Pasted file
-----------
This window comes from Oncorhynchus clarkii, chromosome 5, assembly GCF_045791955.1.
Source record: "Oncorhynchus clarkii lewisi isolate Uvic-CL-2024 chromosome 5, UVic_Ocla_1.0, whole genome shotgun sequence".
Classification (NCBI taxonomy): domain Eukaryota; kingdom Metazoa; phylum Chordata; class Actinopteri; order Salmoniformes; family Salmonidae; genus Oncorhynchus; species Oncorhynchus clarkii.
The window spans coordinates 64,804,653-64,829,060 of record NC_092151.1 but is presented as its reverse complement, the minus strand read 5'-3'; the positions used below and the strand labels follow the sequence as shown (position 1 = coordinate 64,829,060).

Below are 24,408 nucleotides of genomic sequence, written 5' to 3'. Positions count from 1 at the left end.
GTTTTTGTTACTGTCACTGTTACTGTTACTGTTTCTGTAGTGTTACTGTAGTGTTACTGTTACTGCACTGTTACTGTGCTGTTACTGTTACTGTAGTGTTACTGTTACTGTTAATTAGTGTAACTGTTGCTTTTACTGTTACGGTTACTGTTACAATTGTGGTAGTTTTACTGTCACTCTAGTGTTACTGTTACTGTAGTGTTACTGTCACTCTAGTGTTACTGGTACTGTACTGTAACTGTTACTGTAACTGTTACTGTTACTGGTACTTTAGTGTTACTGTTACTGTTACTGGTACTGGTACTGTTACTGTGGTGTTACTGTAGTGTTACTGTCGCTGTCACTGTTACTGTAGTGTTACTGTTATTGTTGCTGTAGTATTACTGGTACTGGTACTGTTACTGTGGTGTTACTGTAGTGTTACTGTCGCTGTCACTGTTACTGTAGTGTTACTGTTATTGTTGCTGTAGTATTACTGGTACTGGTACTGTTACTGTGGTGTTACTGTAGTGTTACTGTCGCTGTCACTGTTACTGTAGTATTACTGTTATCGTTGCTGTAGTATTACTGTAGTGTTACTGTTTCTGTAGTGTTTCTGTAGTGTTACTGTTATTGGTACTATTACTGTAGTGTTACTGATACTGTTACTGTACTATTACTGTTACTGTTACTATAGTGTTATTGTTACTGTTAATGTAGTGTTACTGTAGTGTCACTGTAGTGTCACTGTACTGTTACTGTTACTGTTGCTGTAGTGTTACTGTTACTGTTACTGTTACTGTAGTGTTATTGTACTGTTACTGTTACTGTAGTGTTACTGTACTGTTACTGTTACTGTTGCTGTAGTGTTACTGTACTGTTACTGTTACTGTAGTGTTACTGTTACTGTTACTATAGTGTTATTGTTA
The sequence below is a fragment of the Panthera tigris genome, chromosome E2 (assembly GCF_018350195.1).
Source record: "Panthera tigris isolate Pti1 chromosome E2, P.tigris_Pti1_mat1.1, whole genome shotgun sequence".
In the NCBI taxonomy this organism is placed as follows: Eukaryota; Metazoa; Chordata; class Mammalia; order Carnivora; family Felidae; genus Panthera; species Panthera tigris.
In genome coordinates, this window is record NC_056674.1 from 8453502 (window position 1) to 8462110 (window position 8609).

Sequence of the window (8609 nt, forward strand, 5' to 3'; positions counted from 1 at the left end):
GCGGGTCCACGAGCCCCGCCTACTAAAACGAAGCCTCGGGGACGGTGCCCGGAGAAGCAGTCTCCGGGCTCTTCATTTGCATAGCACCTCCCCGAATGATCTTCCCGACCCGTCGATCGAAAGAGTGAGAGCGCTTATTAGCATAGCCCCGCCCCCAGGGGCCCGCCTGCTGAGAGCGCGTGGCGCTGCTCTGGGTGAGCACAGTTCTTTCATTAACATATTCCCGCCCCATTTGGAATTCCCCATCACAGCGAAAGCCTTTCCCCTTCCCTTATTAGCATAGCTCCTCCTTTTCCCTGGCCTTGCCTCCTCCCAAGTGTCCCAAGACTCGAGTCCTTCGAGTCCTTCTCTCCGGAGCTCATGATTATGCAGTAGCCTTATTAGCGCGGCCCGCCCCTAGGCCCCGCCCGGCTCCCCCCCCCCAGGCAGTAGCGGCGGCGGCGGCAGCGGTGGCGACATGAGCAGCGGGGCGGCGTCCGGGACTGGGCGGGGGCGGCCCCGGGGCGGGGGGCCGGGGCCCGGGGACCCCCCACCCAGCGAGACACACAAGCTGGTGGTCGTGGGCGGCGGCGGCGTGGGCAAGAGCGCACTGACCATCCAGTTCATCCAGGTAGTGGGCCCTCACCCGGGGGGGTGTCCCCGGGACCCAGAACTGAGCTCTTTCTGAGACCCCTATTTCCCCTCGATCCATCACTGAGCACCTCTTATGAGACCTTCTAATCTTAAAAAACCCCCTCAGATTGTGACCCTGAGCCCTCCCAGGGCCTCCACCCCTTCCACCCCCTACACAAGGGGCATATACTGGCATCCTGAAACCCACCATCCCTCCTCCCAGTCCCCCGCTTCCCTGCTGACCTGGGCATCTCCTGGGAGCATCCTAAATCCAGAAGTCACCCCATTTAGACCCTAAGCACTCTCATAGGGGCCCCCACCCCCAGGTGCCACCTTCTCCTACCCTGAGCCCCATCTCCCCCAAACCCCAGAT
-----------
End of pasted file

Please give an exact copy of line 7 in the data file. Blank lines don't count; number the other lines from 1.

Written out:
The sequence below is a fragment of the Panthera tigris genome, chromosome E2 (assembly GCF_018350195.1).